Spring has arrived with all of it’s gifts. Flowers are blooming. Trees are budding. And, on most days, the sun is shining. Spring is a welcome and refreshing reprieve from the cold winter days.
What else does spring bring?
For me – an uncontrollable urge to throw open the windows, let the fresh air flood the house and the desire to begin the slow, yet satisfying, process of decluttering.
Maybe you can relate?
With six people under our roof, it isn’t long before the clutter takes over. No matter how hard I try to stay on top of it – the toy bins and desk drawers inevitably reach the point of overflow (some are so stuffed they will barely open.) And when I think about the number of items that show up in our house on a weekly basis, I can see how we end up in this overflowing state. From Birthday goody bags to class parties – we are regularly inundated with trinkets and treasures.
Trinkets and treasures that hold sweet memories for the kids. Trinkets and treasurers they don’t want to part with. Understandably. I was the same way as a kid. I get it.
Honestly, on some level I am still that way.
Which means that while the process of decluttering is satisfying, it can also be slightly painful. While some of my children are able to get rid of their toys easily, others have attached sentimental value to nearly every item that crosses their path.
“Oh I remember this! This was from my fourth Birthday!”
“I remember this Valentine! Oh, look at that one! All of them! I love ALL of these cards!”
“We can’t get rid of that bookmark! It was from the third grade prize box!”
And here lies the problem. I look at the 30 plus Valentines and the torn and tattered bookmark and I immediately think, “Where’s the trash can?” What my child sees is totally different. She sees a beautiful treasure. She sees the face of a friend. She sees a precious memory.
I have learned the best way to avoid meltdown central because I have thrown away a prized possession I labeled as trash is to involve them in the process.
I go through each of my children’s rooms with them. We sort through all of the toys and the books and the other odds and ends together. We talk about what is really important and what we can let go of. Those 30 plus Valentines? Let’s pick our Top 5. She wants to keep 10. We land in the middle. Keep 7 or 8. Each of the kids has a small box in their room where these special treasures reside. When we are decluttering, we go through these boxes and see if there is anything we couldn’t bare to part with before that we can part ways with now – and there is always something. Usually multiple somethings.
I used to do this without involving them and it constantly backfired. They would see the donation pile of the things they hadn’t touched in months. They would look up at me with big round eyes filled with shock and horror. How dare I get rid of stuffed doggy that had been living in the bottom of a toy bin for months? Just who did I think I was? Didn’t I know how much they LOVE stuffed doggy?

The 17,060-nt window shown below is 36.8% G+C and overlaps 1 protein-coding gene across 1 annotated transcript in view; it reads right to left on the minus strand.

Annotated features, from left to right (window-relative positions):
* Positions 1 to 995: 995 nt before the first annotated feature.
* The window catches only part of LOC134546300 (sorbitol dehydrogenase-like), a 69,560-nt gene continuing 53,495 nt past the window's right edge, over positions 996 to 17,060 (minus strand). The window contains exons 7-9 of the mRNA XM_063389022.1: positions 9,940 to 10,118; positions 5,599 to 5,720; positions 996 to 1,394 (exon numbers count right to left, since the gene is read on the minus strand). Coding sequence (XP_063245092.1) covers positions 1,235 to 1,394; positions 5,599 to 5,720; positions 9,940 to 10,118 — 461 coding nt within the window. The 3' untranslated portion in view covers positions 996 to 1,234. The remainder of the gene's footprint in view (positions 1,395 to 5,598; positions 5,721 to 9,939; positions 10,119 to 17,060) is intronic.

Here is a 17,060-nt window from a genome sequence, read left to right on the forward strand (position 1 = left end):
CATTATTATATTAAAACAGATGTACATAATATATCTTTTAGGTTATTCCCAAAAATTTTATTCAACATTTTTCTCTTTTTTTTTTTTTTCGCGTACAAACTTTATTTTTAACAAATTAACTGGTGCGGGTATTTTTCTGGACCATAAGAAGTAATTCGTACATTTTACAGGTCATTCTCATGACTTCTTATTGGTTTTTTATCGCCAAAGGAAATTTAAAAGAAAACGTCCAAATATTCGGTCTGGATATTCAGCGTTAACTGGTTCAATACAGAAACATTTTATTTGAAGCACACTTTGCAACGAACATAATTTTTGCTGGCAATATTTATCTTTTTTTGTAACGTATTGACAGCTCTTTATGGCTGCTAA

No I didn’t know. But now I do.
I also know they just want a say in the process. After all, these are their things.
And like I said, I get that. If someone just started rifling through my room and making piles of stuff that had to go, I would be really upset. I mean REALLY upset. Those are my things.
How dare you. Just who do you think you are?
We just finished going through all of their rooms and I am proud of their efforts. There are some things I wish they could have parted with and others I was surprised they were ready to let go of.
Some items were donated to organizations. Others went to family and friends. Some to consignment sale.
Do you find yourself in a similar situation to the one I have described? Are your kids not wanting to part ways with some of their treasures?
Try having a sale. Give them a cut of the profit and teach them about money management. Want to motivate them to get rid of stuff? Hand them some money from sold items. Works every time.
Another idea? Give them a say in where the items will be donated. Explain different organizations to them and follow the lead of their precious little hearts. Kindness and compassion for other children and families in need goes a long way.
Now that I am finished with their rooms, it’s time to move on to the rest of the house. The goal? Go through each room, closet, drawer and bin. It may take a while, but it will get done because I am motivated to see the stuff go. We don’t need 10 spatulas. Do we? But somebody else may need one. If I expect the kids to get rid of their stuff then I need to be able to get rid of mine too. Lead by example. Right?
You know the saying, “One man’s trash is another man’s treasure” –
and I am sure this house is filled with treasures just waiting to be found.